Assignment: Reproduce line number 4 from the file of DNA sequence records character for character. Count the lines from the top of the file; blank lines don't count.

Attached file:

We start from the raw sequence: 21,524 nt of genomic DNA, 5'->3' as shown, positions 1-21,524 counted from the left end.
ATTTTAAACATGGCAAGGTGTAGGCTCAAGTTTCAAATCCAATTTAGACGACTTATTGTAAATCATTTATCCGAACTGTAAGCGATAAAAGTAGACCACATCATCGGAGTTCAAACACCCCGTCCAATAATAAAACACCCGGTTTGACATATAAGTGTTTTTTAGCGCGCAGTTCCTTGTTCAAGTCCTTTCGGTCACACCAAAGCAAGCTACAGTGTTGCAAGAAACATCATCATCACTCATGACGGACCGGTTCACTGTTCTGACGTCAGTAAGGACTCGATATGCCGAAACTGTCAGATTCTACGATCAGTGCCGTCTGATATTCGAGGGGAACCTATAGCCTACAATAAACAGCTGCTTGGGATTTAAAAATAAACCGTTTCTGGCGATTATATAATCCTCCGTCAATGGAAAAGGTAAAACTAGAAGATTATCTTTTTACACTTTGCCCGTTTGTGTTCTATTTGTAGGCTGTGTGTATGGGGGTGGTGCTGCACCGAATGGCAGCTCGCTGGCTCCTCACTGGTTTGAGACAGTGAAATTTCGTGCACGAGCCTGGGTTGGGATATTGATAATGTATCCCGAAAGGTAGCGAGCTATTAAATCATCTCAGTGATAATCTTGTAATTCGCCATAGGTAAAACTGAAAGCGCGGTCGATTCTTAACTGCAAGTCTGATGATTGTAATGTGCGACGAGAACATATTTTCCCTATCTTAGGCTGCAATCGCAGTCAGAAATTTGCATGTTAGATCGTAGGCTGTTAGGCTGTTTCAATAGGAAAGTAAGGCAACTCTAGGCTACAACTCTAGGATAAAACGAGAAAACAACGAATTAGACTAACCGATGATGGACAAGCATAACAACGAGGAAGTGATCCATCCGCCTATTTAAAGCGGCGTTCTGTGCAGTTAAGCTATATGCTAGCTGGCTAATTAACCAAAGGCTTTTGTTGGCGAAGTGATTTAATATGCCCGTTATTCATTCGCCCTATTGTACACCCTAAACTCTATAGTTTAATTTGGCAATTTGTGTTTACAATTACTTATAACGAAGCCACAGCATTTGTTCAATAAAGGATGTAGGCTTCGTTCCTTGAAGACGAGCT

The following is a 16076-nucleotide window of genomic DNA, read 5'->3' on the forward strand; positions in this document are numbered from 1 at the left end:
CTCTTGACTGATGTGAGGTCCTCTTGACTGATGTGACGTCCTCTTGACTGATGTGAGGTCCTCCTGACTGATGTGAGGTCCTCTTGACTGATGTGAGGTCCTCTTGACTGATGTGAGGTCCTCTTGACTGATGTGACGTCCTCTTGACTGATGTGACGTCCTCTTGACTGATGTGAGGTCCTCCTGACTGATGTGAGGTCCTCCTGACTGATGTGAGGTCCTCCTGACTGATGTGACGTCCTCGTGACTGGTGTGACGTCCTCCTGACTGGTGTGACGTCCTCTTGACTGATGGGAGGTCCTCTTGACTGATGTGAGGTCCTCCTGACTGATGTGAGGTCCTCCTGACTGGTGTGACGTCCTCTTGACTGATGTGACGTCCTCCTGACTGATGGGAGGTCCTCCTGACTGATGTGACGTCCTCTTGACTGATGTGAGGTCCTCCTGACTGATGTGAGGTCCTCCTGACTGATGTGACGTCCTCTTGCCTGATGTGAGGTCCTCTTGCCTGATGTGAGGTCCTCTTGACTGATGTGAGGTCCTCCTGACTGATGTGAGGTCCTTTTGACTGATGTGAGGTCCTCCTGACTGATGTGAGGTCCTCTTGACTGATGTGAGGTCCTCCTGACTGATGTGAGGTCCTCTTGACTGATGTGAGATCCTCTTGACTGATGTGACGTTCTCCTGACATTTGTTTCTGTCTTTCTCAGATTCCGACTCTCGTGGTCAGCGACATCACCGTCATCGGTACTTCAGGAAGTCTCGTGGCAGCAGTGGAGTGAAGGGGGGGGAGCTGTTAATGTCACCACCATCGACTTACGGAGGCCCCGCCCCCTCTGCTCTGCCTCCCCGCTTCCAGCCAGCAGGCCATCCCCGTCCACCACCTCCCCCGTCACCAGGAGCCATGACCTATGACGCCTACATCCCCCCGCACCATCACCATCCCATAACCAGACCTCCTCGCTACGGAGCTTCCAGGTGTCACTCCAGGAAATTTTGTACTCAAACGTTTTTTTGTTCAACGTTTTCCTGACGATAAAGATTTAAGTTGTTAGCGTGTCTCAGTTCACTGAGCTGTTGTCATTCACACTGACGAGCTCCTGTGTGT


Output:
CTCTTGACTGATGTGAGGTCCTCTTGACTGATGTGACGTCCTCTTGACTGATGTGAGGTCCTCCTGACTGATGTGAGGTCCTCTTGACTGATGTGAGGTCCTCTTGACTGATGTGAGGTCCTCTTGACTGATGTGACGTCCTCTTGACTGATGTGACGTCCTCTTGACTGATGTGAGGTCCTCCTGACTGATGTGAGGTCCTCCTGACTGATGTGAGGTCCTCCTGACTGATGTGACGTCCTCGTGACTGGTGTGACGTCCTCCTGACTGGTGTGACGTCCTCTTGACTGATGGGAGGTCCTCTTGACTGATGTGAGGTCCTCCTGACTGATGTGAGGTCCTCCTGACTGGTGTGACGTCCTCTTGACTGATGTGACGTCCTCCTGACTGATGGGAGGTCCTCCTGACTGATGTGACGTCCTCTTGACTGATGTGAGGTCCTCCTGACTGATGTGAGGTCCTCCTGACTGATGTGACGTCCTCTTGCCTGATGTGAGGTCCTCTTGCCTGATGTGAGGTCCTCTTGACTGATGTGAGGTCCTCCTGACTGATGTGAGGTCCTTTTGACTGATGTGAGGTCCTCCTGACTGATGTGAGGTCCTCTTGACTGATGTGAGGTCCTCCTGACTGATGTGAGGTCCTCTTGACTGATGTGAGATCCTCTTGACTGATGTGACGTTCTCCTGACATTTGTTTCTGTCTTTCTCAGATTCCGACTCTCGTGGTCAGCGACATCACCGTCATCGGTACTTCAGGAAGTCTCGTGGCAGCAGTGGAGTGAAGGGGGGGGAGCTGTTAATGTCACCACCATCGACTTACGGAGGCCCCGCCCCCTCTGCTCTGCCTCCCCGCTTCCAGCCAGCAGGCCATCCCCGTCCACCACCTCCCCCGTCACCAGGAGCCATGACCTATGACGCCTACATCCCCCCGCACCATCACCATCCCATAACCAGACCTCCTCGCTACGGAGCTTCCAGGTGTCACTCCAGGAAATTTTGTACTCAAACGTTTTTTTGTTCAACGTTTTCCTGACGATAAAGATTTAAGTTGTTAGCGTGTCTCAGTTCACTGAGCTGTTGTCATTCACACTGACGAGCTCCTGTGTGT